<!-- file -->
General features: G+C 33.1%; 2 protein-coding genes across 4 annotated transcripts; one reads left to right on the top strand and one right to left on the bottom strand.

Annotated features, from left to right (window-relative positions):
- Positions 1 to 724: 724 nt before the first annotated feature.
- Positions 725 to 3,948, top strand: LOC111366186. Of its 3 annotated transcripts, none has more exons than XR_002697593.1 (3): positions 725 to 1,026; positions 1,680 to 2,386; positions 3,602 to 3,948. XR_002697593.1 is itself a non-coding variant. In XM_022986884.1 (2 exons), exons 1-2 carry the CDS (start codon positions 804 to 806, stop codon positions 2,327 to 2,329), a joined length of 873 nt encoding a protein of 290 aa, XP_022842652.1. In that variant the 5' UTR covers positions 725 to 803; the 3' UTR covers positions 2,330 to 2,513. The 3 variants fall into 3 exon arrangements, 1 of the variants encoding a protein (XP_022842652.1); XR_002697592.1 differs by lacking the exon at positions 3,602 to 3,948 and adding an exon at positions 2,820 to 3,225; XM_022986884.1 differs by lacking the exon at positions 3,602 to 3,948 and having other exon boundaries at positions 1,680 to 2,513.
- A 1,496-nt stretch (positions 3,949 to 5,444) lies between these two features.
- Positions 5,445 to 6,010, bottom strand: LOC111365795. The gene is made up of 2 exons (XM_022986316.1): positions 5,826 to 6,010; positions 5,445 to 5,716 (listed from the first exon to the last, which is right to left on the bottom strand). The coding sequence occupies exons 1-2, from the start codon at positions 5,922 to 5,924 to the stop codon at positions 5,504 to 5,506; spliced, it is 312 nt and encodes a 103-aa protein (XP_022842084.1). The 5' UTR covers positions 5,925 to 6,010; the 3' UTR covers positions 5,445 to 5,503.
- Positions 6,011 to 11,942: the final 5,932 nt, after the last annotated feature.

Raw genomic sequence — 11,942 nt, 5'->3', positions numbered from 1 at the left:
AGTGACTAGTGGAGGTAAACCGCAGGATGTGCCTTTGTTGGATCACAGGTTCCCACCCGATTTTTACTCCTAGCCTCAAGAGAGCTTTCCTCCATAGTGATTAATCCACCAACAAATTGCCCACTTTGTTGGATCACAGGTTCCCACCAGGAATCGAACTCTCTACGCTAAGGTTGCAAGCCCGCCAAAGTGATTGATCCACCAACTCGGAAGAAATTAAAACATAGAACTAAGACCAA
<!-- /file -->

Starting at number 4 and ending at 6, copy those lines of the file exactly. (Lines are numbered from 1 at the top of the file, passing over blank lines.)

- Positions 725 to 3,948, top strand: LOC111366186. Of its 3 annotated transcripts, none has more exons than XR_002697593.1 (3): positions 725 to 1,026; positions 1,680 to 2,386; positions 3,602 to 3,948. XR_002697593.1 is itself a non-coding variant. In XM_022986884.1 (2 exons), exons 1-2 carry the CDS (start codon positions 804 to 806, stop codon positions 2,327 to 2,329), a joined length of 873 nt encoding a protein of 290 aa, XP_022842652.1. In that variant the 5' UTR covers positions 725 to 803; the 3' UTR covers positions 2,330 to 2,513. The 3 variants fall into 3 exon arrangements, 1 of the variants encoding a protein (XP_022842652.1); XR_002697592.1 differs by lacking the exon at positions 3,602 to 3,948 and adding an exon at positions 2,820 to 3,225; XM_022986884.1 differs by lacking the exon at positions 3,602 to 3,948 and having other exon boundaries at positions 1,680 to 2,513.
- A 1,496-nt stretch (positions 3,949 to 5,444) lies between these two features.
- Positions 5,445 to 6,010, bottom strand: LOC111365795. The gene is made up of 2 exons (XM_022986316.1): positions 5,826 to 6,010; positions 5,445 to 5,716 (listed from the first exon to the last, which is right to left on the bottom strand). The coding sequence occupies exons 1-2, from the start codon at positions 5,922 to 5,924 to the stop codon at positions 5,504 to 5,506; spliced, it is 312 nt and encodes a 103-aa protein (XP_022842084.1). The 5' UTR covers positions 5,925 to 6,010; the 3' UTR covers positions 5,445 to 5,503.